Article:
At the Movies

Christopher Tayler

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Publicity materials for The Room, an independently financed ‘emotional drama’, began to appear in Los Angeles in the spring of 2003. Postcards turned up in restaurant toilets, there were late-night TV ads, and on 1 April a poster featuring a giant mugshot of Tommy Wiseau – the film’s writer, director, producer and star – went up on a billboard on Highland Avenue in Hollywood, where it stayed for five years. Invitations to the premiere, held on 27 June, carried fabricated blurbs from trade publications. ‘Wiseau is multi-talented and mysterious,’ one read, ‘since he is a true Cajun from New Orleans.’ The Room played in a single LA theatre for two weeks, the minimum time required for eligibility for the Academy Awards. It took in $1800 against a reported outlay of $6 million and attracted such reviews as: ‘Watching this film is like getting stabbed in the head.’ This helped catch the eye of a couple of film students who worked hard to keep it alive as a local in-joke. Ten years later, thanks mostly to YouTube, there are regular late-night screenings in London and elsewhere.

The Room deals with a love triangle. Johnny, played by Wiseau, is a banker whom everyone agrees is a great guy. He lives in San Francisco with Lisa, his ‘future wife’ (never ‘fiancée’), whose beauty and sexiness are often remarked on by the other characters. Tiring of Johnny, she seduces his best friend, Mark, with tragic results for all of them. As far as the main plot goes that’s pretty much it, but there are many subplots, none of which leads anywhere or changes the course of the story in any obvious way. A teenaged boy called Denny, played by a 26-year-old, drifts in and out of Johnny and Lisa’s apartment. Early on, he tries to join them in bed, saying: ‘I just like to watch you guys.’ Later, Johnny saves him from an angry drug dealer called Chris-R. Lisa’s mother says: ‘I got the results of the test back! I definitely have breast cancer.’ (We hear no more of this.) And there are frequent bouts of male bonding in which Johnny and his pals toss an American football around at close quarters. Now and then the editing makes the ball seem to take a few seconds to travel six feet.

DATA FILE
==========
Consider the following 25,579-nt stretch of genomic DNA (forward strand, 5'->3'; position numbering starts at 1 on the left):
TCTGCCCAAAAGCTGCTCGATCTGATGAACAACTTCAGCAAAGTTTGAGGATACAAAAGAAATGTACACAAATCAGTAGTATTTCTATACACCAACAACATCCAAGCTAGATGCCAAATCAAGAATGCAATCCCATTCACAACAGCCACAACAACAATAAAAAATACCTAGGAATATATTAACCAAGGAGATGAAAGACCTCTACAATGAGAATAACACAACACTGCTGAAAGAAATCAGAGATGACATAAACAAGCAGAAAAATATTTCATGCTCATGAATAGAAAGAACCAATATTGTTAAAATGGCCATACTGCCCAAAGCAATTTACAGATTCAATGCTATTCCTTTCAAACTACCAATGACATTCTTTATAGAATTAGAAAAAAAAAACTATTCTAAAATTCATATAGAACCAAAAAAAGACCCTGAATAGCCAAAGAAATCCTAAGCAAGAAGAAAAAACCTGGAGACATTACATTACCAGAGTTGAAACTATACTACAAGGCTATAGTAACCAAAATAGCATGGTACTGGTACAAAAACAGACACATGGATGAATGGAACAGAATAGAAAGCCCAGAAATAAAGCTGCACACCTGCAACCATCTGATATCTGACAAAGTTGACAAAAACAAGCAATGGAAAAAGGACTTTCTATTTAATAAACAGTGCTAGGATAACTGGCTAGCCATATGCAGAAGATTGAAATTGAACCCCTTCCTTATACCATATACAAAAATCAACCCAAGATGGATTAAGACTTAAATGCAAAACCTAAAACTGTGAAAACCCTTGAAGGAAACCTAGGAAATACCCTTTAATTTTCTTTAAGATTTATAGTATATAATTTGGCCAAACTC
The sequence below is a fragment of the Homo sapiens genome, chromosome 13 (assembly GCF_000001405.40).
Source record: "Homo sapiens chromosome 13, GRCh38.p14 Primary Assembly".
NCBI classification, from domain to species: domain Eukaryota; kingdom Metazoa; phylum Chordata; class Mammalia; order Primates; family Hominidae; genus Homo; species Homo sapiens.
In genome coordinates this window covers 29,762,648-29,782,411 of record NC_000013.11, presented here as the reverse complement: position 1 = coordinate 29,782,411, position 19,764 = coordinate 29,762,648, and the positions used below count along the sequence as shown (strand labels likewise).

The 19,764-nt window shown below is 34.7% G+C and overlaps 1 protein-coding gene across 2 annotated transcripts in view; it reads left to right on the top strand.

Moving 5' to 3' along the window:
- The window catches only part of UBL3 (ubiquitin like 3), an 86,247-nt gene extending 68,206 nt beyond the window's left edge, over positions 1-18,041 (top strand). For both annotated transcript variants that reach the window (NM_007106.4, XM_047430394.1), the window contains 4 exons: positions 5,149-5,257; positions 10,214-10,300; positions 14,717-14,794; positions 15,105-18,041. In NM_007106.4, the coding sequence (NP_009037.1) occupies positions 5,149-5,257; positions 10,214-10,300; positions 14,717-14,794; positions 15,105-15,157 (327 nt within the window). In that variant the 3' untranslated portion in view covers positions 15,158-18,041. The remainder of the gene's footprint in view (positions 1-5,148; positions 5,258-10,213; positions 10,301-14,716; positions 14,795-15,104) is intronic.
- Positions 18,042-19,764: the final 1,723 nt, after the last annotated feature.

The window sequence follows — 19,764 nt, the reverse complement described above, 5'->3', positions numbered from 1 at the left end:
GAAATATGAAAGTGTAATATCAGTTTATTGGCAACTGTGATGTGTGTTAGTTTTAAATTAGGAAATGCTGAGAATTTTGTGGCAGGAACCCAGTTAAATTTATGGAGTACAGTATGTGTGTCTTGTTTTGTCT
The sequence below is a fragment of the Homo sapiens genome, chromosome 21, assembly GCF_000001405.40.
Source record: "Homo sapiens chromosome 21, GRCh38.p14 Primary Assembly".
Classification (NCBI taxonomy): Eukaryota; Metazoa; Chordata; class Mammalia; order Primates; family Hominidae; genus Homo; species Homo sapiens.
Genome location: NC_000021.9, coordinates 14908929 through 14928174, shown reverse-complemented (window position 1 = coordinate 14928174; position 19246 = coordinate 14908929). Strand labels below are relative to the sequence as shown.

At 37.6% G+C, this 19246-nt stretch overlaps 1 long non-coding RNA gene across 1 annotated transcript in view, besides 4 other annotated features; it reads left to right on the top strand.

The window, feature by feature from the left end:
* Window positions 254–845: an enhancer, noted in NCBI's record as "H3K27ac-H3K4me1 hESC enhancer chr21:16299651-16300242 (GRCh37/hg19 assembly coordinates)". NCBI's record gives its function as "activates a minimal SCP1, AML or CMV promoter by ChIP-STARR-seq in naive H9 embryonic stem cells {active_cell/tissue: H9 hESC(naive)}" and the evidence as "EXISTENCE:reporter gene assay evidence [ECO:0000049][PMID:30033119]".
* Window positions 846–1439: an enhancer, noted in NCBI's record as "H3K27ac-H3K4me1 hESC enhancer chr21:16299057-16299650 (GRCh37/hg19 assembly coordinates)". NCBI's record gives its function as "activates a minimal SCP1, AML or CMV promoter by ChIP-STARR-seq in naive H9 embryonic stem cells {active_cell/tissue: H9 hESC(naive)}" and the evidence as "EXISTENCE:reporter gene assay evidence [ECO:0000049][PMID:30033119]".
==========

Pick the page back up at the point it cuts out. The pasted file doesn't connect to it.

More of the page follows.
Unlike a lot of films touted by so-bad-it’s-good types, The Room really is consistently entertaining, mostly because of the scene construction and dialogue:

JOHNNY [entering with flowers]: Hi, babe. These are for you.
LISA: Thanks, honey. They’re beautiful. Did you get your promotion?
[Pause. A vase materialises in LISA’s hand as she crosses the room and sits down.]
LISA [coldly]: You didn’t get it, did you?

Every moment is like that, and the range of wrong notes is so extensive that the effect doesn’t quickly get stale. All the same, the film’s long-term reception trips a couple of alarm bells. Not surprisingly, the fan culture that’s grown up around The Room involves a lot of jeering at the cast’s inadequacies. Wiseau, the production’s all-controlling mastermind, is unquestionably fair game, but after a while it feels a bit mean-spirited to build a cult round his defects as an all-American leading man. (As well as a strong yet unplaceable accent – Czech with a heavy overlay of Alsatian French is the best-informed guess that’s been offered – he has haunted, suspicious eyes, a droopy eyelid, a pale, pitted face, a wild mane of dyed hair and disturbingly pumped-up middle-aged musculature.) A similar feeling applies in spades to Juliette Daniels, who squeezed herself into Lisa’s ill-chosen outfits before submitting to the artistry of Wiseau’s lighting department. The other alarm bell kicks in when you notice that, in addition to enacting a crazed dream of stardom, the film is essentially a self-pitying fantasy about friends and lovers and why one might not have them. It’s hard to imagine a directorial backstory that isn’t, at some level, desperately sad.